“Much of the attention surrounding the COVID-19 pandemic has focused primarily on cities and larger metropolitan areas. We also need to focus on rural areas and the unique vulnerabilities their residents are facing,” said Christopher Wells, national program manager for TCHS.
Health care in rural areas is often less accessible than in urban and suburban areas for a number of reasons, including fewer hospitals to reach medical professionals and longer travel times to health facilities. In addition, the survey findings point to other potential systemic issues:
- Rural residents are less likely to have health insurance. Eighty-one percent of rural residents have health insurance— and a concerning 19 percent do not. In contrast, 90 percent of urban and 89 percent of suburban residents have health insurance.
- Seventy-five percent of rural residents indicate they are able to afford routine health care expenses (e.g., health insurance co-pays, deductibles, and out-of-pockets expenses), which is fewer than reported by urban (82 percent) and suburban residents (85 percent).
- Less than three in four rural residents (73 percent) have one primary care doctor they regularly see, compared with 83 percent of urban and 82 percent of suburban residents.
- Only 28 percent of rural residents are very satisfied with the quality of the health care system they have access to today, compared with 42 percent of urban and 32 percent of suburban residents.
“Employers across all regions of the country play a crucial role in providing workers with health insurance coverage and workplace wellness programs, but in rural areas, this is happening to a lesser extent,” Wells said. The survey findings illustrate disparities:
- Rural workers are less likely to say they are offered various health care benefits than urban and suburban workers, but their total enrollment rates are comparable. For example, two in three rural workers (66 percent) say they are offered major medical insurance, which is lower than found among urban (75 percent) and suburban (74 percent) workers. However, among those offered this benefit, approximately three in four enroll in them regardless of location (74 percent rural, 74 percent urban, and 75 percent suburban).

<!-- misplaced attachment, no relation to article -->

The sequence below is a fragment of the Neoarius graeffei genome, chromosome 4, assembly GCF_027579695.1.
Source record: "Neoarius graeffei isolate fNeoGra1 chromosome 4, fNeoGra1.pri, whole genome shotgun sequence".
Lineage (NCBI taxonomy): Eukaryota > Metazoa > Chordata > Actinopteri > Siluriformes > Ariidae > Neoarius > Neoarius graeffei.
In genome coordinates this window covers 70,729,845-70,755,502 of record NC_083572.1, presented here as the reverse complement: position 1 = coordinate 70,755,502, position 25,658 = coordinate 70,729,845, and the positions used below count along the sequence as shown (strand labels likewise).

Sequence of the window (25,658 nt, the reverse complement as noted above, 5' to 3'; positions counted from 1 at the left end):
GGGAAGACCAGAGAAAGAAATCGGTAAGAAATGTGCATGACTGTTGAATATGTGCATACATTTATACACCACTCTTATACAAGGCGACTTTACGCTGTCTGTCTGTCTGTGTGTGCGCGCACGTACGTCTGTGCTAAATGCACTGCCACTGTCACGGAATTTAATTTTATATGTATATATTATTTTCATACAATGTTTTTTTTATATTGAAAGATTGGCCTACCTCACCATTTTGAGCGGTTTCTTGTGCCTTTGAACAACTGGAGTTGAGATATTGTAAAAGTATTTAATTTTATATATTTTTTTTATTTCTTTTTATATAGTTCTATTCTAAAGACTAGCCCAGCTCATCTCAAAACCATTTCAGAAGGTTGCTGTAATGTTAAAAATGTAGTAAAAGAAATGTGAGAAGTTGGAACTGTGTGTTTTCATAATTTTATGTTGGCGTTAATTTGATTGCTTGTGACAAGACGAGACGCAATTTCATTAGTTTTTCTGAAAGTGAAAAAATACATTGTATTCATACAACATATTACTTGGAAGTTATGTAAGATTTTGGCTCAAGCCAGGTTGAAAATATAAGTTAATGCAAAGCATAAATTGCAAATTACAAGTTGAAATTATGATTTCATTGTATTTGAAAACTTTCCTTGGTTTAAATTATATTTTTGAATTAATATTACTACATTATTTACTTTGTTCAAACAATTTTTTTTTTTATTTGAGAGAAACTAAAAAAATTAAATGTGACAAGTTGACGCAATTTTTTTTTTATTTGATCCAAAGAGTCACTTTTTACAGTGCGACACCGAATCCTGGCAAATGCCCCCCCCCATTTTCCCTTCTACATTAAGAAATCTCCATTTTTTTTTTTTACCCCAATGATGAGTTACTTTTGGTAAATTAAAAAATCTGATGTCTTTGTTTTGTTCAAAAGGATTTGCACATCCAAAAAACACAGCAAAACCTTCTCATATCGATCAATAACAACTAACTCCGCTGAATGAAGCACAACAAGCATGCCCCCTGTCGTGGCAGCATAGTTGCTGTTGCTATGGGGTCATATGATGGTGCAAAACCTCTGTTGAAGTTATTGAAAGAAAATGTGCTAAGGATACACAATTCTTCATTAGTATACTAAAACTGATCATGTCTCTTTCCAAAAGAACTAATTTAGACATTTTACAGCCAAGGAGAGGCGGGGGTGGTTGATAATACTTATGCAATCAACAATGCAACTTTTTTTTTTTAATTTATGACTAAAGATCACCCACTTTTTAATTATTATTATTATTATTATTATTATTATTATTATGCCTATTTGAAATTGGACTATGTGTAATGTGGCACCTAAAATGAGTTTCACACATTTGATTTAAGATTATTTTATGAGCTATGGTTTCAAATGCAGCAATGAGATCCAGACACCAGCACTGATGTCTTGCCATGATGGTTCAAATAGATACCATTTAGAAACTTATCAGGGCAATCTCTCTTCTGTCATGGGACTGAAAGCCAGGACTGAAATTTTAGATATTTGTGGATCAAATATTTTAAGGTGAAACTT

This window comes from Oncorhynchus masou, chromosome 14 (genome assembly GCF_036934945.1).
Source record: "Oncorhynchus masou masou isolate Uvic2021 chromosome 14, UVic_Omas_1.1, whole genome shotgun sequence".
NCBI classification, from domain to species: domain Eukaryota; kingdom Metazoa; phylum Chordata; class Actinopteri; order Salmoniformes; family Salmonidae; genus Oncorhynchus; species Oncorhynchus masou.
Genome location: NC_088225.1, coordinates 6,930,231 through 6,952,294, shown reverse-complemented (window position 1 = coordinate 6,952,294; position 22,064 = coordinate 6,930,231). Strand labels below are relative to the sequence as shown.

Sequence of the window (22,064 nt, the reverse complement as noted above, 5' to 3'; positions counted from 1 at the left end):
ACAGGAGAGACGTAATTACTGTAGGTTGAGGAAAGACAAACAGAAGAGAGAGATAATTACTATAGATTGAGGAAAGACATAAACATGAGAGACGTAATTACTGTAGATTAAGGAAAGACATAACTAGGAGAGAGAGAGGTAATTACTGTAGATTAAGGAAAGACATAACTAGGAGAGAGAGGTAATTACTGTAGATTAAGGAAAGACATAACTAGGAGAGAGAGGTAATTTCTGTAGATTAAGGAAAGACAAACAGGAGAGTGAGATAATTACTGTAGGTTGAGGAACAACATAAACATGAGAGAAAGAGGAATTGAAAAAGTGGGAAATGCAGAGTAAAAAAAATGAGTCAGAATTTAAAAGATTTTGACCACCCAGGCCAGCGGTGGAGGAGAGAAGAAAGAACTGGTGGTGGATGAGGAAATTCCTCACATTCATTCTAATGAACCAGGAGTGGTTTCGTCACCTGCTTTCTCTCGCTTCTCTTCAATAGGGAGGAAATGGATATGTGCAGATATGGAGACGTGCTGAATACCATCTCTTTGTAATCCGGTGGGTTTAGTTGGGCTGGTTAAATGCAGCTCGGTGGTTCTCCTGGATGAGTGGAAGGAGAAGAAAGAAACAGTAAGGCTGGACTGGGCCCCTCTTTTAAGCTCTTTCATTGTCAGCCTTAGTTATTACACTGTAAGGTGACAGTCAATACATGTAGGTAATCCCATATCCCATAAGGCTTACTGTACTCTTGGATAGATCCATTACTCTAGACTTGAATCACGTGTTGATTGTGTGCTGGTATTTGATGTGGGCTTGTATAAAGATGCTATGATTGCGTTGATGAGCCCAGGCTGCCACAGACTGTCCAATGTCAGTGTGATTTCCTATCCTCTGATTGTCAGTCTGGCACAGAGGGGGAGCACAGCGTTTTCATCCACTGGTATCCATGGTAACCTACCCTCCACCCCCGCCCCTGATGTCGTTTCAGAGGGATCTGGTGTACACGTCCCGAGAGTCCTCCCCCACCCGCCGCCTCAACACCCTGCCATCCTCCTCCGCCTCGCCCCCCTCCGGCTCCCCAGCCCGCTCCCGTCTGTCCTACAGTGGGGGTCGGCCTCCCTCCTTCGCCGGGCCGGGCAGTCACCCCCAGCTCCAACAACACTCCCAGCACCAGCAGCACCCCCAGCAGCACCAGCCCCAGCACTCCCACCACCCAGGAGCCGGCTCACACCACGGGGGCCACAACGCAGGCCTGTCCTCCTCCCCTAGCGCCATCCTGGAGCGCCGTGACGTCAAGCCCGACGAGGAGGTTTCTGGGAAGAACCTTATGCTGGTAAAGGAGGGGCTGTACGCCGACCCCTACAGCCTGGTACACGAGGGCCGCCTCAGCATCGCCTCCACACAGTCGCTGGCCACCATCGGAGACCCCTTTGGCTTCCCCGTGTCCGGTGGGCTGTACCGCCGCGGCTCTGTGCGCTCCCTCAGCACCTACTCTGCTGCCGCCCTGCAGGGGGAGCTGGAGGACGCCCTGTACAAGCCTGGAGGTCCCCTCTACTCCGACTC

- Only three in 10 rural workers (30 percent) are offered a workplace wellness program by their employer, compared with urban (52 percent) and suburban (43 percent) workers.
“Rural residents face certain health care-related challenges that are somewhat beyond their control. However, they may be overlooking opportunities to improve their situation that are within their reach,” said Wells.
The survey findings identify ways rural residents can potentially improve their health and their ability to navigate the health care system:
- Rural residents can place a greater emphasis on prioritizing their health. Almost one in four rural residents (23 percent) say they don’t have any health-related priorities right now, a finding that is significantly higher than reported by urban (12 percent) and suburban (14 percent) residents. Rural residents are also less likely to say one of their two most important health-related priorities is “staying healthy – covering basic preventive health care expenses” (36 percent), compared with urban (46 percent) and suburban (52 percent) residents.